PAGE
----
By Mbongiseni Buthelezi and Nontando Ngamlana
First published in The Daily Maverick
It feels as though Stage 6 rolling blackouts will be the death of us all. Scheduled blackouts symbolise so much that has gone wrong in South Africa since the dawn of democracy. We face multiple crises that, while often attributed to the governing ANC, are the doing of all of us.
Because rolling blackouts sharply affect all our lives in immediate and urgent ways, they tend to push out of mind some of the other critical crises we face and their impact. The recent ANC elective conference was one such crisis. It displayed in significant ways the perpetual inward-looking tendency of political parties that has become all too common. It also was yet another moment in which public good was sacrificed at the altar of political expediency.
Sadly, at the next general election in 2024 the South African public will inherit public representatives with questionable moral compasses and with no demonstrated interest in serving for the public good, as a consequence of our electoral system. As things stand, our electoral system restricts us to electing political parties who in turn choose candidates for public office based entirely on criteria and mechanisms that are not open to public scrutiny.
It is contempt for citizens to be saddled with compromised candidates who rise to political office on the back of, and despite, scandals of the magnitude and nature of Phala Phala, Digital Vibes and many others. The strengthening of governance and public institutions in our country demands, as one of the first steps, urgent reforms to the electoral system, but political parties are resistant to introducing a more thoroughgoing Electoral Amendment Bill in Parliament.
Living in fear
With the dimmed lights, a sense of safety and of community that once held local communities together has also been eroded and many have fallen back and cleave to their primary positions based on race, religion, tribes, language, social status, and so on. We live in fear that our homes may be burgled at any point and we may be raped, maimed or even killed. Some among us fear even the people who live with us, who may be the very abuser or the rapist from whom we need protection. The police are hardly any help most of the time; they are mired in their own governance, capacity and resource challenges.
The deteriorating socioeconomic conditions, now sharply exacerbated by the ongoing rolling blackouts, only serve to remind us of the gravity of the crises with which we are confronted. While it may be very easy and tempting to lay the blame solely at the government’s door, we (as the public) must reflect on our own complacency and contribution to the crises.
The road accident statistics for December 2022 are yet to be published but preliminary reports paint a bleak picture. Many vehicles on the road were driven by drunken people in gleeful disregard of our laws and law enforcement officials. So many men see no problem in merrily urinating on roadsides in full view of anyone passing by, demonstrating the growing disregard we have for each other.
Vigilante groups and collective violence of the nature meted out by groups of community members, among others, are a common occurrence.
What can be done?
Clearly, we are a country in crises. What then can and must we do about these crises as we begin 2023?
A group of 250 leaders from social justice organisations from across the country will be meeting in Pretoria on 26 and 27 January to ponder this question and to craft an agenda for change, one that will rally the social justice sector towards a coherent response to the crises.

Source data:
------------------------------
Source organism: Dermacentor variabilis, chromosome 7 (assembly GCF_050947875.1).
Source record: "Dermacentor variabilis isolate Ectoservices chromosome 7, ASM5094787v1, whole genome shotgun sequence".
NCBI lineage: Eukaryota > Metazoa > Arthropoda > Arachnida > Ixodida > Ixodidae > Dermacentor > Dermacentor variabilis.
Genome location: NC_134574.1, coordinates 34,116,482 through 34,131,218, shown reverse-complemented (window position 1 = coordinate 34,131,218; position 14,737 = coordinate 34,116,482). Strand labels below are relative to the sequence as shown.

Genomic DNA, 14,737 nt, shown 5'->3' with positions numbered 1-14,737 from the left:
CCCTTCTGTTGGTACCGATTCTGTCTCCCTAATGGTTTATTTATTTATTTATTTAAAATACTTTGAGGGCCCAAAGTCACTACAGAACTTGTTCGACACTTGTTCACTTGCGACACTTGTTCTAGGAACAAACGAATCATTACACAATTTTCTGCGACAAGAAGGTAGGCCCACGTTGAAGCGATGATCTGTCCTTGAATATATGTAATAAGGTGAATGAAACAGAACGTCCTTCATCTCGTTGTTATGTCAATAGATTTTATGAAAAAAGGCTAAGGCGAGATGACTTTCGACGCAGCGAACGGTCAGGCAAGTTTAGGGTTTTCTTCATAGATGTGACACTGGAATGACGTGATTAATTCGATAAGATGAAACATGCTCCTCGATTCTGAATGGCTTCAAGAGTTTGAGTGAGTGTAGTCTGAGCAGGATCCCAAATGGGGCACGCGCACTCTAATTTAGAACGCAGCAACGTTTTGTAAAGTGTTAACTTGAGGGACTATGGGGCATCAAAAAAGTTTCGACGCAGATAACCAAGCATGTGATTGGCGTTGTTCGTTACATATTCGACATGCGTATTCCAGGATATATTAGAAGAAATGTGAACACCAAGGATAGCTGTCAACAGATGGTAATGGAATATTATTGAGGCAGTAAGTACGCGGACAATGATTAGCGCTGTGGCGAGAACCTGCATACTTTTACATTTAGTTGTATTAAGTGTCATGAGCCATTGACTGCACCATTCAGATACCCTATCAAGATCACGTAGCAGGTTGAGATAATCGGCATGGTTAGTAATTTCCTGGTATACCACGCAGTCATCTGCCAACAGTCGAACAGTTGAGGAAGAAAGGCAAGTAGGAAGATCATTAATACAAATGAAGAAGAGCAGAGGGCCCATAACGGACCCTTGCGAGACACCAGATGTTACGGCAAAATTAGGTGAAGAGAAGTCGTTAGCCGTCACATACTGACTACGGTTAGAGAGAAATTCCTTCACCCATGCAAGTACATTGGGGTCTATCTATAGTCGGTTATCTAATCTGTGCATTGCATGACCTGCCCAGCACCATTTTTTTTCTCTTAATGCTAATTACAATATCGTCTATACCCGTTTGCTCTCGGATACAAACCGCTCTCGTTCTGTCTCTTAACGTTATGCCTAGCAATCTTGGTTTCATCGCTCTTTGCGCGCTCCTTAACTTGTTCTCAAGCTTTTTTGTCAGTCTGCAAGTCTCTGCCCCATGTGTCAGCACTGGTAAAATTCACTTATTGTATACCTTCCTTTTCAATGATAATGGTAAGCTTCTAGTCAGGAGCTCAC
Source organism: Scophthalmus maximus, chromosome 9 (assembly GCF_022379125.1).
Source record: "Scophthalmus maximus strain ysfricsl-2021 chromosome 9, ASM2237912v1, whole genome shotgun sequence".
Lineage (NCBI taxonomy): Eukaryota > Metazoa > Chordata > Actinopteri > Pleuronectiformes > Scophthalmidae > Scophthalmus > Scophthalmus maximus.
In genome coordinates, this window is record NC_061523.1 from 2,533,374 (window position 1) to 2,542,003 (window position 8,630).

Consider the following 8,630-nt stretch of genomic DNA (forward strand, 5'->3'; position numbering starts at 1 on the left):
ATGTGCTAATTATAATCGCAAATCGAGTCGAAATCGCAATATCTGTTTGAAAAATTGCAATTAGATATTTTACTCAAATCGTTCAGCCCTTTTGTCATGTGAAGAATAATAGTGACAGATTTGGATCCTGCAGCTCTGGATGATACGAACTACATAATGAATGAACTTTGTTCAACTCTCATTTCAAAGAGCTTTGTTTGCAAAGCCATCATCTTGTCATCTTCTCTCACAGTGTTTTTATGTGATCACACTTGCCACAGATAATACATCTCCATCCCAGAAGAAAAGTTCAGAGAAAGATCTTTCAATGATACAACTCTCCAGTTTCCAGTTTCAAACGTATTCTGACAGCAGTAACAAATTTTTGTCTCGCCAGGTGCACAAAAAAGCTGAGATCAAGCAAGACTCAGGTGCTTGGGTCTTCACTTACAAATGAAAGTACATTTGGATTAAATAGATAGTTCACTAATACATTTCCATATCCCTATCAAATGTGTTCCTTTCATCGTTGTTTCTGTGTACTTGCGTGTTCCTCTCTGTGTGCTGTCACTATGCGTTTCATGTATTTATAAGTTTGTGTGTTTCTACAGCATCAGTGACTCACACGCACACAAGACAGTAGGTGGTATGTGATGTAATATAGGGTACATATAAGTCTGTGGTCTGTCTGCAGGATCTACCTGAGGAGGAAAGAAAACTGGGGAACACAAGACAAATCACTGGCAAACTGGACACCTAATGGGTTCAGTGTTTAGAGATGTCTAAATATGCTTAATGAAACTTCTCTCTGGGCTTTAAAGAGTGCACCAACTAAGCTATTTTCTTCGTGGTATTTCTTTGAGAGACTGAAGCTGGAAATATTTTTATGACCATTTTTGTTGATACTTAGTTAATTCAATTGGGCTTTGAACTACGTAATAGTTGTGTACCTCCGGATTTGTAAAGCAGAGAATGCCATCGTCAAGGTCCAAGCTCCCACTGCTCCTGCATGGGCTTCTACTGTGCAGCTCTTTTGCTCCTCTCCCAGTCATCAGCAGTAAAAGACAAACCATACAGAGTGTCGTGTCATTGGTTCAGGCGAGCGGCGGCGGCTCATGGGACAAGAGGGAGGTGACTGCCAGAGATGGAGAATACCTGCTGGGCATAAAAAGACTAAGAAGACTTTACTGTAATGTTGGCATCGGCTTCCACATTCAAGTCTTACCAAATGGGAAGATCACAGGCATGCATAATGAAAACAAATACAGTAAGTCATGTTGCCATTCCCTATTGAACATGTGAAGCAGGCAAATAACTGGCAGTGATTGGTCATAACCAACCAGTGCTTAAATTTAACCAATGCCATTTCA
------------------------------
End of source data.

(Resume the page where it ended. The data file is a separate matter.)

This is a historic moment in which the social justice sector organisations will meet for the first time since the dawn of democracy to collectively strategise. This is in recognition of the many victories that the social justice sector has won over the years, that have contributed to slowing down our descent into a failed state and the collapse of our democracy.
Examples abound of the victories the sector achieved, from the struggle for liberation to date.
One example that comes to mind of post-1994 early movement building is that of the Treatment Action Campaign’s fight with government for the provision of life-saving medication to HIV-positive patients. Many other examples exist across the country and at different levels, all pointing to the existence of a vibrant social justice sector in the country.
However, in response to the present crises, the work of these social justice organisations (social movements, activists, and many others in the sector) needs to be coordinated, sustained and in some cases scaled up, if we are to turn the corner on the slide we are on towards a failed state.
The Social Justice Assembly will be a watershed event convening to discuss how to work across issues, movements and organisations and geographic areas to protect our democratic values, rebuild institutions of the state, hold those in public office accountable more effectively and revive an ethos of service to others. It is a moment that recognises the value-add of the social justice sector in the democracy-strengthening project and will, once more, sound a call to action that must rally the sector.
There is a lot of work to be done in rebuilding our country into that which our forebears had envisioned, fought for, and died for; a prosperous, thriving, socially cohesive, and socially just society. The Social Justice Assembly cannot come a minute too soon.
To find out more about the Social Justice Assembly visit: Social Justice Assembly
Mbongiseni Buthelezi is the Executive Director of the Public Affairs Research Institute and teaches in the Anthropology and Development Studies Department at the University of Johannesburg.
Nontando Ngamlana is the Executive Director of Afesis-Corplan in East London.